Miss Saigon offers quality Vietnamese food close to home

You’ve probably seen the Vietnamese restaurant Miss Saigon while walking through Georgetown. The strings of lights hung from the faux palm trees in the restaurant always seem to beckon you at night.

Miss Saigon is a Washington institution of sorts – it’s one of the few restaurants that has lasted ten years.

For those of you who have found Vietnamese food perhaps a little bit daunting, you’re not alone. Only half of my friends who went to the restaurant had ever tried Vietnamese food, but we had all heard those awful stereotypes.

Despite the rumors, Vietnamese food is one of the rising stars of Asian cuisine. It is traditional southeastern Asian food combined with the stylistic nuances of French cooking (the French occupied Vietnam for many years.) Of all the cuisine from Asia, Vietnamese food most closely resembles Western cooking.

To start off, Miss Saigon is always busy, and service is a little relaxed. A waiter may not come by for a few minutes. We started off with the Viet Combo, an assortment of many of the traditional Vietnamese appetizers offered: shrimp toast, garden rolls, spring rolls, fried wontons and beef-on-a-skewer. This appetizer is for the pork-lover. The spring rolls, a Vietnamese version of the egg roll, were a bit oily but otherwise appetizing. The garden rolls, though fragrant with cilantro, tasted rubbery and only the peanut sauce hides the fact that they may have been made much earlier that day.

The highlight of the dish was the beef-on-a-stick, which was artfully marinated, grilled and drizzled with a garnish of chopped peanuts. It was accompanied by fish sauce. Ideally, you would order your favorite appetizer individually, but the Viet Combo is a good starting point for inexperienced Vietnamese diners.

If you’re looking for the cheapest and heartiest meal you can find, you should go for one of the Vietnamese noodle soups offered. Pho, which is a Vietnamese specialty is a huge portion of beef broth served with noodles and greens, including the ever-present cilantro. You can add the famous Vietnamese red chile paste to give it a bit of a kick, but it constitutes a good meal on its own.

My party preferred grilled dishes, which are presented with the beauty and grace of French cooking. The grilled shrimp and scallop, a house specialty, was fairly basic – the advertised marinade was not strong enough to be noticeable. A bowl of dipping sauce provided the flavor for the dish. Our grilled lemon chicken was a bit more ambitious in its flavor, presenting an aroma of the fresh lemon that it was marinated in. Served on a bed of rice vermicelli, this dish is good if you are not looking for anything overly pungent (on a date, perhaps).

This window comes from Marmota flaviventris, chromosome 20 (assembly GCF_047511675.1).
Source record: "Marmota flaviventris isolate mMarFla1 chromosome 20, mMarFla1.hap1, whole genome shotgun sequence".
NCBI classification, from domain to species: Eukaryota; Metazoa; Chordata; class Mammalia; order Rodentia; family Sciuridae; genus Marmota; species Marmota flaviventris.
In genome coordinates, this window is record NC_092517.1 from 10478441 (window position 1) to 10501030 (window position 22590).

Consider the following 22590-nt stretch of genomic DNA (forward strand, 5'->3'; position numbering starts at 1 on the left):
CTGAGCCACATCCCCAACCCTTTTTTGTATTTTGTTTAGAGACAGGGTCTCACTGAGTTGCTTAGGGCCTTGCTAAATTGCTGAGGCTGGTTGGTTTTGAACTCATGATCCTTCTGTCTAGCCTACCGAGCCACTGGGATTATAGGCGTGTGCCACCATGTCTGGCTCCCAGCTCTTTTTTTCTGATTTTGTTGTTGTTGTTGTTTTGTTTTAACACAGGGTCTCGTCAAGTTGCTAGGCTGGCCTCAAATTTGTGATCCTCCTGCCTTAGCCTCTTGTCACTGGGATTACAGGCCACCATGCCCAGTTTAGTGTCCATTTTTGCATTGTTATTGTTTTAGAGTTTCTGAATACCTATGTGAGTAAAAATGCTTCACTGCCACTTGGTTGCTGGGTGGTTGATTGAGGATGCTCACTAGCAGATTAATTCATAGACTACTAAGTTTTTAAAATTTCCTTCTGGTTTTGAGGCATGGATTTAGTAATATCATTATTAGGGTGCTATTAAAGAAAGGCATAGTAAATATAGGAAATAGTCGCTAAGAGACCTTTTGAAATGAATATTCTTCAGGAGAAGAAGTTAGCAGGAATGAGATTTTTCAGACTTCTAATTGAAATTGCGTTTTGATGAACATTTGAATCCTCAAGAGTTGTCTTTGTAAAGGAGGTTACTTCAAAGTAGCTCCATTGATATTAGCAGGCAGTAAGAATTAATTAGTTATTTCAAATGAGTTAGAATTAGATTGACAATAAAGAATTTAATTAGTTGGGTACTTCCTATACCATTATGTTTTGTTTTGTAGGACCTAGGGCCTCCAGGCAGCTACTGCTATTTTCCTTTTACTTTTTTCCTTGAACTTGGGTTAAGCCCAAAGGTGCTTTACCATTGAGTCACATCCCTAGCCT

Our Hanoi Pork was a tangy concoction of thinly-sliced pork with fish sauce, which mingled well with the rice vermicelli. If you’re looking for a dish with less Western influence, the Caramel Shrimps with lemongrass are a good choice. Although the chilies are a little bit overpowering, the lemongrass and onion flavorings do manage to sink through to the shrimp, which is served in a clay pot. I recommend spooning rice, which is provided on the side, into the clay pot to mix with the delicious sauce.

Overall, our meal – which came to a total of $61 for four people including one drink, the appetizer and four main dishes – was pretty good. Adding in a selection from the eclectic selection of Asian beers may add a little bit to the cost, but you can easily stay under $15 a person.

To find truly excellent Vietnamese food you would be well advised to venture out to Virginia, where a large Vietnamese population gives visitors a plethora of choices.

For those trying Vietnamese food for the first time or just in need of a good Asian meal in the heart of Georgetown, Miss Saigon is a neat little starting point.

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